Are you as addicted as I am to those strong, rhythmic percussive beats of afro-brazilian music? The ones that make your hips and shoulders start swaying back and forth before you even realize it’s happening. Yes, those beats!
Then carnaval in Salvador is definitely a place you want to be.
With the largest black population outside of Africa, negritude and black pride — and the music that represents it — are alive and well here in Salvador. Because of that, it shouldn’t come as any surprise that there are a number of traditional afro blocos performing throughout carnaval (and throughout the year).
Each bloco varies in musical style and values. But what unites them all is their fight against racism, fight for equal rights, and their support of community and social projects.
Salvador Carnaval’s Well-Known Afro Blocos
Cortejo Afro, is an eclectic mixture of old and new — combining afro-pop electronic music with traditional candomblé, samba, and samba-reggae rhythms. I am an un-abashed Cortejo Afro fangirl.
The bloco is very values-driven, frequently promoting afro-Brazilian values and ideas, with an emphasis on diversity and inclusiveness, on their Facebook page and show imagery. They are the only afro bloco that has openly gay singers — with the fabulous outfits to match.
As alluded to above, one of the defining visual characteristics of Cortejo Afro is its ensembles. The bloco was created by artist and stylist Alberto Pitta, who, prior to starting Cortejo Afro, was the stylist for Olodum for 15 years. Because of Alberto’s magic, the band has a stunning aesthetic, and show up for every show and rehearsal exquisitely outfitted. Likewise, their bloco fantasia is always stunning.
Cortejo Afro is on the Campo Grande circuit on Friday nights and Barra-Ondina on Mondays.
Filhos de Gandhy
Filhos de Gandhy is the oldest and best-known afoxé in Brazil. Inspired by the principles of peace and non-violence professed by Indian activist Mahatma Gandhi, the afoxé adopted the blue and white colors of Oxalá, the candomblé Orixá that shares the same values.
The bloco is easy to recognize through its long blue and white robes, white cloth turban, and blue and white beads. You can’t miss them with their distinctive ijexá rhythm and thousands of followers. Bahian musical legends such as Gerônimo and Carlinhos Brown often join the bloco’s trio.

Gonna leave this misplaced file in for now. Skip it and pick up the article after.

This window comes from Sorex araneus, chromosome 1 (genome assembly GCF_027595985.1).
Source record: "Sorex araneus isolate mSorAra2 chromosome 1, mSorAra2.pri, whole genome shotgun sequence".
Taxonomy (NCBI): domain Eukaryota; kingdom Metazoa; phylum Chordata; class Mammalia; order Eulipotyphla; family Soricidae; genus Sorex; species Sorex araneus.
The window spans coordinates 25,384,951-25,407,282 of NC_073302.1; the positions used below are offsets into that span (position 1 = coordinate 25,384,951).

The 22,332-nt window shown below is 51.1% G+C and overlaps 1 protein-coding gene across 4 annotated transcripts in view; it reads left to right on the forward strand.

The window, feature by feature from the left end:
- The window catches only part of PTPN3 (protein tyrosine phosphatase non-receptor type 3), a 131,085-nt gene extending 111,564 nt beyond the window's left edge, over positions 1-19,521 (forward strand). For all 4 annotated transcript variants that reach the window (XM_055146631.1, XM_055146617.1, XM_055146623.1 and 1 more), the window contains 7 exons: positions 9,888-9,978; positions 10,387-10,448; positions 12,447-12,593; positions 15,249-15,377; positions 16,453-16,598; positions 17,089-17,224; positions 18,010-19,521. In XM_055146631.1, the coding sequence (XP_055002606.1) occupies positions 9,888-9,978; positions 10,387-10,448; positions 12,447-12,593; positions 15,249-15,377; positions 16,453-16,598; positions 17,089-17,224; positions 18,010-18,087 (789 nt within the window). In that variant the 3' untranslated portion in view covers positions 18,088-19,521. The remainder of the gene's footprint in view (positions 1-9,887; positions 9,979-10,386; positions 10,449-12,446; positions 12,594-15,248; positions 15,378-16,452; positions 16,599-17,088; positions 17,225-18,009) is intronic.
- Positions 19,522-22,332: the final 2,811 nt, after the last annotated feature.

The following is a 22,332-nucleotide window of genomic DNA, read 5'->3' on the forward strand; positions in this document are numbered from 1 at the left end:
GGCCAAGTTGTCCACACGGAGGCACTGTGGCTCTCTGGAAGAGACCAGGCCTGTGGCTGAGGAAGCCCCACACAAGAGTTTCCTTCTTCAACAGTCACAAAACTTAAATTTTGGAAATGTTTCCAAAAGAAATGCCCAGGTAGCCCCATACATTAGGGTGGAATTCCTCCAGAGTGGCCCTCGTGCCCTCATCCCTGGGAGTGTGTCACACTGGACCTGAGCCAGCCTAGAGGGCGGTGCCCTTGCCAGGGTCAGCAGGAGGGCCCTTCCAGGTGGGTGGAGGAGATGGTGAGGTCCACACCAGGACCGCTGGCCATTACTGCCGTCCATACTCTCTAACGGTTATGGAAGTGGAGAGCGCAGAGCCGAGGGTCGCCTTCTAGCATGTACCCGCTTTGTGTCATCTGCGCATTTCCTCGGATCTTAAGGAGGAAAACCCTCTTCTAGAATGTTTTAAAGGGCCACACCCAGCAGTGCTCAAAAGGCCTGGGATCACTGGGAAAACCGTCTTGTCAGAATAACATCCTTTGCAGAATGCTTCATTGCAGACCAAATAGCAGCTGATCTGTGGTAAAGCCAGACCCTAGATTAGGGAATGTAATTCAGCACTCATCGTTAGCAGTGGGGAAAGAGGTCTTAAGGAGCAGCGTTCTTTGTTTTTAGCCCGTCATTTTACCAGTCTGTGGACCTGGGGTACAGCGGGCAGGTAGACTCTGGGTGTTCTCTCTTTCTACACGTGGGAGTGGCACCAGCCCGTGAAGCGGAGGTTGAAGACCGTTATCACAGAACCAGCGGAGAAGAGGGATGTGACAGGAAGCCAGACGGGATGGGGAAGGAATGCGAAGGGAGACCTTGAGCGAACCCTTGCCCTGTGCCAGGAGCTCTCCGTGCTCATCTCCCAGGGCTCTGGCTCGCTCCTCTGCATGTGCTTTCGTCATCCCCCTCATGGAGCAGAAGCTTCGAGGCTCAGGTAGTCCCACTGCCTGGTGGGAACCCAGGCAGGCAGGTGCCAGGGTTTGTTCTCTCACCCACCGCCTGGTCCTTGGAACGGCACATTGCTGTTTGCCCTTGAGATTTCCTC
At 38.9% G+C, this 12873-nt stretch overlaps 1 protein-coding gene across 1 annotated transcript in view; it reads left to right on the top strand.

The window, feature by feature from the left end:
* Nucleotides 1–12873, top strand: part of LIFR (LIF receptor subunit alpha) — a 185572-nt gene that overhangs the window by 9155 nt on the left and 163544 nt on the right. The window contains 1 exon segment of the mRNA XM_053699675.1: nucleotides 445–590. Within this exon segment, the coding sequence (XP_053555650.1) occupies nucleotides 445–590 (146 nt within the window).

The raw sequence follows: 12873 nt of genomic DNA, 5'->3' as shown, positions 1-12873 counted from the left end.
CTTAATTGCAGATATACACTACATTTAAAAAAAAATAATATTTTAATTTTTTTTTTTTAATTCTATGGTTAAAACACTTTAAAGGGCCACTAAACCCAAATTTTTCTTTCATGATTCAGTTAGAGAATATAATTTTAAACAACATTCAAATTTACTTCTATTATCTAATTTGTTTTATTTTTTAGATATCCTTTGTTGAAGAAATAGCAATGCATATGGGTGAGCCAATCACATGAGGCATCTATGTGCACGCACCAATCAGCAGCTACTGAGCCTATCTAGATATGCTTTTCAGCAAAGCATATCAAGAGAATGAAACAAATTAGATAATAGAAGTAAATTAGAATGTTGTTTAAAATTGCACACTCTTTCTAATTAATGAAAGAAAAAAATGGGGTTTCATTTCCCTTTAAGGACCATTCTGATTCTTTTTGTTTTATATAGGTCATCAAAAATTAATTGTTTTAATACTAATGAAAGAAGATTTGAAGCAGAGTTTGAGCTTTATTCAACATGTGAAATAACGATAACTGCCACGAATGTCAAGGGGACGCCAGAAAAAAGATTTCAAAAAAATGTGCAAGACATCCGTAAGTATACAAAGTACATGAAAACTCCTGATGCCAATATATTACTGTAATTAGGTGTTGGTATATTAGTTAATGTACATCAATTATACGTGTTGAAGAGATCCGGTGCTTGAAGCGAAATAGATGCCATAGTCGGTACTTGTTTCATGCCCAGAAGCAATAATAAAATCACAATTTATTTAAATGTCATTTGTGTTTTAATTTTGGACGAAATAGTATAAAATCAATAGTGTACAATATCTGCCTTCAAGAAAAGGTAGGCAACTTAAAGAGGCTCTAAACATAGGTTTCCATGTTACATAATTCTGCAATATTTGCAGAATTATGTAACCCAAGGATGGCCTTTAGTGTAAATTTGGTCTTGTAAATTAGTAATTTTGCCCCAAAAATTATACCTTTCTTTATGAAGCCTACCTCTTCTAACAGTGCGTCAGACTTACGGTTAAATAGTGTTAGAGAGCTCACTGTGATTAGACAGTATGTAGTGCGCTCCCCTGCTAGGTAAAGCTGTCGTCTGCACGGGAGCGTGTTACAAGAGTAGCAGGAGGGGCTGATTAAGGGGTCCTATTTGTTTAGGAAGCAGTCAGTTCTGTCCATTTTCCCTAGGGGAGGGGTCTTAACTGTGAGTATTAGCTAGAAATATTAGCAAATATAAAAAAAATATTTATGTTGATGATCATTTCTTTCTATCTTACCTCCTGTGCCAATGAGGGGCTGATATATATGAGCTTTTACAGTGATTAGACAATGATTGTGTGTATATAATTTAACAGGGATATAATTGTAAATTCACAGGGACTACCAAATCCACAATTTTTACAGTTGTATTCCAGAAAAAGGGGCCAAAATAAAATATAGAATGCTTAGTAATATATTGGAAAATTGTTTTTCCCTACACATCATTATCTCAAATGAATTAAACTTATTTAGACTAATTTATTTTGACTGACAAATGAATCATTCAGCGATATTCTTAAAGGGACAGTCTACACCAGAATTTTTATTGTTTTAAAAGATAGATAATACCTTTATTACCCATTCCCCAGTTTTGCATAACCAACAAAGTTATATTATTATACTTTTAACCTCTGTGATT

The bloco is limited to men only. There is a second smaller group, Filhas de Gandhy (daughters of Gandhi), that plays the Pelourinho circuit.
In 2018, they played on Sunday, Monday, and Tuesday. You can expect the same for 2019.
Ilé Aiyé is the oldest afro bloco in Salvador, with an objective to preserve, value, and expand afro-Brazilian culture and its connection to Africa. They have a storied history here in Salvador. I will never forget my first time seeing them live. I stood transfixed with goose bumps, listening to the powerful rhythms, watching the beautiful, raw dancers, and loving the other show-goers enthusiastically singing along word-by-word.
In addition to their distinctive style of afro-Brazilian music, which my musician husband says is the most African of all of the afro blocos, a hallmark of the group is the beautifully-styled afro dancers that take the stage with Band Aiyé.
Heads-up if you are thinking of walking with them: They do not allow non-negros to buy fantasia for their bloco, arguing that it is the only way to maintain the essence of the group.
Malê Debalê has its roots in the Salvador neighborhood of Itapuã. It is now the one of the largest afro-ballets in the world, with up to 2,000 dancers in simultaneous rich, African-inspired choreography. The group was founded to give residents of the distant neighborhood of Itapuã a role in carnaval. Since the bloco’s inception, their social works has emphasized fighting against racism and achieving equality for negros.
I love the story behind the group’s name, so I need to share it with you. Malê was chosen a homage to the slave revolt of 1835 inspired by muslim teachers (Revolta dos Males). Debalê because balé is the Portuguese word for ballet and a play on that creates a connotation with positivity and happiness. Fun fact: my husband’s oldest brother created the bloco’s name.
Muzenza started in 1981 as a tribute bloco to Bob Marley. Today, the group’s music incorporates a range of afro-brazilian rhythms and are known for their original compositions. They are best known for these original compositions that are later re-recorded by the big artists of Bahia, such as Daniela Mercury.
Muzenza typically plays on Saturday, Monday, and Tuesday in Campo Grande.
Arguably Bahia’s best known cultural export, Olodum is the band behind the now-famous samba-reggae sound.
The name Olodum comes from Olodumare, a Yoruba word for the creator of the universe. To this day, Olodum maintains that connection to Africa and their songs are frequently about Africa, social justice, and human rights.
Friday night of carnaval is their big night, when the entire Olodum cultural group, typically 200 percussionists, join the trio elétrico for an impressive showing. They leave from the Pelourinho and walk the entire 5 kilometer Campo Grande route.
Olodum also always plays Barra-Ondina and sometimes a second time on Campo Grande.
In addition to rehearsals and carnaval performances, each of these afro blocos is also an independent non-profit that has a social arm that sponsors projects in its local neighborhood. Most of these projects are youth projects, providing general education as well as teaching music, dance, and black history and culture.
Let us Help You Plan Your Carnaval
There is a lot to pack into the six days of Salvador’s carnaval! But, with some expert planning you can do more than you think. We have experience doing this and would love to be a part of making your carnaval experience magical. Click through to learn about our range of carnaval concierge services.